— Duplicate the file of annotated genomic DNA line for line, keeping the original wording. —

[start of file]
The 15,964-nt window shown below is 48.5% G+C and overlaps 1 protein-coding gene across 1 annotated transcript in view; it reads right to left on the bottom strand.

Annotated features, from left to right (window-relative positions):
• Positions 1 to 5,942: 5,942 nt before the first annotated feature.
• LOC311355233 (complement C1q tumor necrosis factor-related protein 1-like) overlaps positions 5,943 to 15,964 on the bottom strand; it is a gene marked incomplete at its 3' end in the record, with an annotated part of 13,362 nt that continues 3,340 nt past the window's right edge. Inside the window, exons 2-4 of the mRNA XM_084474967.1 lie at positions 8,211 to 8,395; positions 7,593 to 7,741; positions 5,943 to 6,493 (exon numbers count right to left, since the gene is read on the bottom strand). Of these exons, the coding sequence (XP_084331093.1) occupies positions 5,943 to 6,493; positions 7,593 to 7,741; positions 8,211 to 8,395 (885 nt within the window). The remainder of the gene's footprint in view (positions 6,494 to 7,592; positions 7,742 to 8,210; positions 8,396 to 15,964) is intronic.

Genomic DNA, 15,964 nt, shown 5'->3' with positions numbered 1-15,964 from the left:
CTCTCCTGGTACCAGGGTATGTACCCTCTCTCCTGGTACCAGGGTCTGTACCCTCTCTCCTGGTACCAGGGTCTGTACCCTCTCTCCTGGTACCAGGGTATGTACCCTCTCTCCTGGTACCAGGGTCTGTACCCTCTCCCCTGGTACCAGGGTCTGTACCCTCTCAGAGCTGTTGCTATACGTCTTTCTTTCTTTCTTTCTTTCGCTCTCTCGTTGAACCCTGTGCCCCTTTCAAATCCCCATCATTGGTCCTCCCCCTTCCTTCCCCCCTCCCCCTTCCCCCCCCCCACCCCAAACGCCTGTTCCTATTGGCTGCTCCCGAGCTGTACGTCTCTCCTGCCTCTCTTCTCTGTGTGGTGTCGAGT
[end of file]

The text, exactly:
The 15,964-nt window shown below is 48.5% G+C and overlaps 1 protein-coding gene across 1 annotated transcript in view; it reads right to left on the bottom strand.

Annotated features, from left to right (window-relative positions):
• Positions 1 to 5,942: 5,942 nt before the first annotated feature.
• LOC311355233 (complement C1q tumor necrosis factor-related protein 1-like) overlaps positions 5,943 to 15,964 on the bottom strand; it is a gene marked incomplete at its 3' end in the record, with an annotated part of 13,362 nt that continues 3,340 nt past the window's right edge. Inside the window, exons 2-4 of the mRNA XM_084474967.1 lie at positions 8,211 to 8,395; positions 7,593 to 7,741; positions 5,943 to 6,493 (exon numbers count right to left, since the gene is read on the bottom strand). Of these exons, the coding sequence (XP_084331093.1) occupies positions 5,943 to 6,493; positions 7,593 to 7,741; positions 8,211 to 8,395 (885 nt within the window). The remainder of the gene's footprint in view (positions 6,494 to 7,592; positions 7,742 to 8,210; positions 8,396 to 15,964) is intronic.

Genomic DNA, 15,964 nt, shown 5'->3' with positions numbered 1-15,964 from the left:
CTCTCCTGGTACCAGGGTATGTACCCTCTCTCCTGGTACCAGGGTCTGTACCCTCTCTCCTGGTACCAGGGTCTGTACCCTCTCTCCTGGTACCAGGGTATGTACCCTCTCTCCTGGTACCAGGGTCTGTACCCTCTCCCCTGGTACCAGGGTCTGTACCCTCTCAGAGCTGTTGCTATACGTCTTTCTTTCTTTCTTTCTTTCGCTCTCTCGTTGAACCCTGTGCCCCTTTCAAATCCCCATCATTGGTCCTCCCCCTTCCTTCCCCCCTCCCCCTTCCCCCCCCCCACCCCAAACGCCTGTTCCTATTGGCTGCTCCCGAGCTGTACGTCTCTCCTGCCTCTCTTCTCTGTGTGGTGTCGAGT